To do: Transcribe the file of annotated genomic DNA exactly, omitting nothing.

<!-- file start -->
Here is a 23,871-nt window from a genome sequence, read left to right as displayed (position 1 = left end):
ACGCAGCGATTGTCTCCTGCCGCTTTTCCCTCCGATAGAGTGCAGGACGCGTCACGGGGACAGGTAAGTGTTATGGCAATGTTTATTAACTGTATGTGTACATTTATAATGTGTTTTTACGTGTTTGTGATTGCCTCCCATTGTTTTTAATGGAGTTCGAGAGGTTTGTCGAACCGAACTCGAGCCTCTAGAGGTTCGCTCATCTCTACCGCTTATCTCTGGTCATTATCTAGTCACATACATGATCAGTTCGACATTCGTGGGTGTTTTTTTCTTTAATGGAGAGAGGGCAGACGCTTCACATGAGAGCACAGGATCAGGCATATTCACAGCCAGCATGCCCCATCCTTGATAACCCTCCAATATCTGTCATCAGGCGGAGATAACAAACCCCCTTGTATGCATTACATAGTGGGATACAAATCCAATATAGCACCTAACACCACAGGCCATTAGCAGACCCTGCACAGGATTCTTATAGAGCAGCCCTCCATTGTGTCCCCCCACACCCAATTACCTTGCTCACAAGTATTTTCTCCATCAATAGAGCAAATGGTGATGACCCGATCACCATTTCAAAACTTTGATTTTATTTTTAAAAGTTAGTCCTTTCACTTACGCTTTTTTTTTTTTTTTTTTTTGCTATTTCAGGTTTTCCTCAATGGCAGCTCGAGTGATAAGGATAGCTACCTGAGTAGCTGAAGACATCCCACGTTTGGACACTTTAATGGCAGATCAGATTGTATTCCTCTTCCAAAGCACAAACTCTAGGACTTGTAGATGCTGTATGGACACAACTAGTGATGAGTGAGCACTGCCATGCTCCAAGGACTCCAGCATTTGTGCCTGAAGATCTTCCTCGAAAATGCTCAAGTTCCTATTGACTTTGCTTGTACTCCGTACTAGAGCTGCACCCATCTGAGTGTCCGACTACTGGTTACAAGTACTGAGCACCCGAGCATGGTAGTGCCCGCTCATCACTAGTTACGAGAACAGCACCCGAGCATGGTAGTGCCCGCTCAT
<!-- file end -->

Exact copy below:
Here is a 23,871-nt window from a genome sequence, read left to right as displayed (position 1 = left end):
ACGCAGCGATTGTCTCCTGCCGCTTTTCCCTCCGATAGAGTGCAGGACGCGTCACGGGGACAGGTAAGTGTTATGGCAATGTTTATTAACTGTATGTGTACATTTATAATGTGTTTTTACGTGTTTGTGATTGCCTCCCATTGTTTTTAATGGAGTTCGAGAGGTTTGTCGAACCGAACTCGAGCCTCTAGAGGTTCGCTCATCTCTACCGCTTATCTCTGGTCATTATCTAGTCACATACATGATCAGTTCGACATTCGTGGGTGTTTTTTTCTTTAATGGAGAGAGGGCAGACGCTTCACATGAGAGCACAGGATCAGGCATATTCACAGCCAGCATGCCCCATCCTTGATAACCCTCCAATATCTGTCATCAGGCGGAGATAACAAACCCCCTTGTATGCATTACATAGTGGGATACAAATCCAATATAGCACCTAACACCACAGGCCATTAGCAGACCCTGCACAGGATTCTTATAGAGCAGCCCTCCATTGTGTCCCCCCACACCCAATTACCTTGCTCACAAGTATTTTCTCCATCAATAGAGCAAATGGTGATGACCCGATCACCATTTCAAAACTTTGATTTTATTTTTAAAAGTTAGTCCTTTCACTTACGCTTTTTTTTTTTTTTTTTTTTGCTATTTCAGGTTTTCCTCAATGGCAGCTCGAGTGATAAGGATAGCTACCTGAGTAGCTGAAGACATCCCACGTTTGGACACTTTAATGGCAGATCAGATTGTATTCCTCTTCCAAAGCACAAACTCTAGGACTTGTAGATGCTGTATGGACACAACTAGTGATGAGTGAGCACTGCCATGCTCCAAGGACTCCAGCATTTGTGCCTGAAGATCTTCCTCGAAAATGCTCAAGTTCCTATTGACTTTGCTTGTACTCCGTACTAGAGCTGCACCCATCTGAGTGTCCGACTACTGGTTACAAGTACTGAGCACCCGAGCATGGTAGTGCCCGCTCATCACTAGTTACGAGAACAGCACCCGAGCATGGTAGTGCCCGCTCAT